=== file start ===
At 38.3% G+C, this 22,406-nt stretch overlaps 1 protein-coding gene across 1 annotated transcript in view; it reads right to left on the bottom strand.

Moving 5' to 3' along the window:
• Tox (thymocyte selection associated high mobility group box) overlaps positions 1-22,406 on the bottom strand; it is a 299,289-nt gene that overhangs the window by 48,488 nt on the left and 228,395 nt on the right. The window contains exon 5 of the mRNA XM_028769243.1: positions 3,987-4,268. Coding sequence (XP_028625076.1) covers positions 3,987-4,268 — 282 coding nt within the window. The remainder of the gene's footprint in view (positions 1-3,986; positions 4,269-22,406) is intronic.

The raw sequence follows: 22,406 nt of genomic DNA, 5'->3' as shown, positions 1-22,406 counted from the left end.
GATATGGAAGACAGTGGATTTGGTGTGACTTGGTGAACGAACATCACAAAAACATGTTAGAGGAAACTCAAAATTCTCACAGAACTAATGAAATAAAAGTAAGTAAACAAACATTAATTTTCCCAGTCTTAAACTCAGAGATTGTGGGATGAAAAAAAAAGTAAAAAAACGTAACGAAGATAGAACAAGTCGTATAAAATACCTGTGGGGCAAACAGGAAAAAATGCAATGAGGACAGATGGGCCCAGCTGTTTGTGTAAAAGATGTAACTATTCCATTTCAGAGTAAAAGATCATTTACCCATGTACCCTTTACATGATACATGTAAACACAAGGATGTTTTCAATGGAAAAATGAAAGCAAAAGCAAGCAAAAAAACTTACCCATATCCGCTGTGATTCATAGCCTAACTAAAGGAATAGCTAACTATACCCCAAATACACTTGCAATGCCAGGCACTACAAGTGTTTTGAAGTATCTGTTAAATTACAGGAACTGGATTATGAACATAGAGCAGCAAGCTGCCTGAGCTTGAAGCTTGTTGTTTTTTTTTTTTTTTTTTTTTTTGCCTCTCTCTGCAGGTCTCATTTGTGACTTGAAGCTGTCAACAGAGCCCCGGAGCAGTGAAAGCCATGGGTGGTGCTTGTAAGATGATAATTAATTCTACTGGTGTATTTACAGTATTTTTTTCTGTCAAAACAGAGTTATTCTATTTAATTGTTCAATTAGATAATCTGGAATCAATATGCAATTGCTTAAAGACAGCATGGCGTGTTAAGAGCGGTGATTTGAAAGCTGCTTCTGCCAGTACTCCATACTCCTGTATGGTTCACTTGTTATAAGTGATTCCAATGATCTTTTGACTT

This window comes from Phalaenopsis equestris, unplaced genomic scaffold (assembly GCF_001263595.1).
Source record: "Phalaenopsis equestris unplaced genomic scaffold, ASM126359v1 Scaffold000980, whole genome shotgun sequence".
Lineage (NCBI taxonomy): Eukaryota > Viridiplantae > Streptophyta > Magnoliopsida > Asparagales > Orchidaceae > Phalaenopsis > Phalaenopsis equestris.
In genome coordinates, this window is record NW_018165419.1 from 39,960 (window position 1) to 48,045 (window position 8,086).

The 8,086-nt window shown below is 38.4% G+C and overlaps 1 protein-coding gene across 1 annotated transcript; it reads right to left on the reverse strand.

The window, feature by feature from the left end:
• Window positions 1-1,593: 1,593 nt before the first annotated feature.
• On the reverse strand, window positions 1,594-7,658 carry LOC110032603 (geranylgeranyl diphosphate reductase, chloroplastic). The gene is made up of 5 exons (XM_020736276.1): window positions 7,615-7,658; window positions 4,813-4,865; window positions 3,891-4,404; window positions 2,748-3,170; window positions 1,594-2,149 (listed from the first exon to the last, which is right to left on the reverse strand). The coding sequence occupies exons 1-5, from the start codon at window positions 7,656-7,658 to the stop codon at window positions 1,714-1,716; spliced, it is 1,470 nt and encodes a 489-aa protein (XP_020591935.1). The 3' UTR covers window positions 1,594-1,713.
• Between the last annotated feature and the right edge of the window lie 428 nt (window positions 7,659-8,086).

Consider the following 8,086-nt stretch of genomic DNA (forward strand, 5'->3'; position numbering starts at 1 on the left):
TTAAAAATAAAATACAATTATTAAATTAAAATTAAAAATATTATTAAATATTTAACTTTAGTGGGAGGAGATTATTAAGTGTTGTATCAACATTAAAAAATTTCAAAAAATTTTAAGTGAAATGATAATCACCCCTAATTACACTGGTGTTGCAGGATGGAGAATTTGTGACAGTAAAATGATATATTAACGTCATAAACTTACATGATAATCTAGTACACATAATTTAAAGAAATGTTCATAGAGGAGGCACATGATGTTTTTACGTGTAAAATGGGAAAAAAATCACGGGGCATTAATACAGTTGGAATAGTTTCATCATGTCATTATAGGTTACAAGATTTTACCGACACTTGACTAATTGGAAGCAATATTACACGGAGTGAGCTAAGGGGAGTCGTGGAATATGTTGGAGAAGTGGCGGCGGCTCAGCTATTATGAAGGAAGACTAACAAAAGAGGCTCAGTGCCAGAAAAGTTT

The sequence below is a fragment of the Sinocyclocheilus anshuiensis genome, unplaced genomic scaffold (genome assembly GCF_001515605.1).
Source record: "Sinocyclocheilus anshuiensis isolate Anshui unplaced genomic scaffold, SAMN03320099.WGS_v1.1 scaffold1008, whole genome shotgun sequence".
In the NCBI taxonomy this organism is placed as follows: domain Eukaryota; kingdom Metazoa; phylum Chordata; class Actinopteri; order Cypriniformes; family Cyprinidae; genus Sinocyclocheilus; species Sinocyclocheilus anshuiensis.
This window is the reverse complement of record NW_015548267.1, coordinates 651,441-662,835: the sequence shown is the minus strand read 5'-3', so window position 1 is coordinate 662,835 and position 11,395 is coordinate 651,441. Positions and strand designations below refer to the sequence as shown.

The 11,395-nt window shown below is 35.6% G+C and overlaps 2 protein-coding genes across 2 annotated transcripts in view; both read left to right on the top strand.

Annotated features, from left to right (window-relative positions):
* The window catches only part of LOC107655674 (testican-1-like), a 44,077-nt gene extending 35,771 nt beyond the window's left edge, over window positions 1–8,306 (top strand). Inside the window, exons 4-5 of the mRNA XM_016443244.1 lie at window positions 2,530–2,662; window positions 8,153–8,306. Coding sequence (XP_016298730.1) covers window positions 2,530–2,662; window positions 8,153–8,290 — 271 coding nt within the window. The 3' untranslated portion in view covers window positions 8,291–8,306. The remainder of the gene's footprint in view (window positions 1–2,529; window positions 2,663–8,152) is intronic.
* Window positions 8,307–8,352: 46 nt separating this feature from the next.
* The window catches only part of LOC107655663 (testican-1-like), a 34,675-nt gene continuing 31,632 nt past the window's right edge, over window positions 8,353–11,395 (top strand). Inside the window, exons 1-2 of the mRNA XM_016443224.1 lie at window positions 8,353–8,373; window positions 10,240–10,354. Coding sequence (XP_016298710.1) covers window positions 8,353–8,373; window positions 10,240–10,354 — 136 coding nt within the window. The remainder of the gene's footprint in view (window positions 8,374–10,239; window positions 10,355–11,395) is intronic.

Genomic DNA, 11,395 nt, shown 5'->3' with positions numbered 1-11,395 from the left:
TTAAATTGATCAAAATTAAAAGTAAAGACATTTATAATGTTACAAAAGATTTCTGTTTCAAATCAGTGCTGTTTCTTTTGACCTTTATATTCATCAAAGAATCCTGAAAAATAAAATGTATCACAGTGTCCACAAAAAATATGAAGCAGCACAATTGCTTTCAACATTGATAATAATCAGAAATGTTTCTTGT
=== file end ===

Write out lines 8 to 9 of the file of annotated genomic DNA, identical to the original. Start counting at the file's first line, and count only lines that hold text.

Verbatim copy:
Lineage (NCBI taxonomy): Eukaryota > Viridiplantae > Streptophyta > Magnoliopsida > Asparagales > Orchidaceae > Phalaenopsis > Phalaenopsis equestris.
In genome coordinates, this window is record NW_018165419.1 from 39,960 (window position 1) to 48,045 (window position 8,086).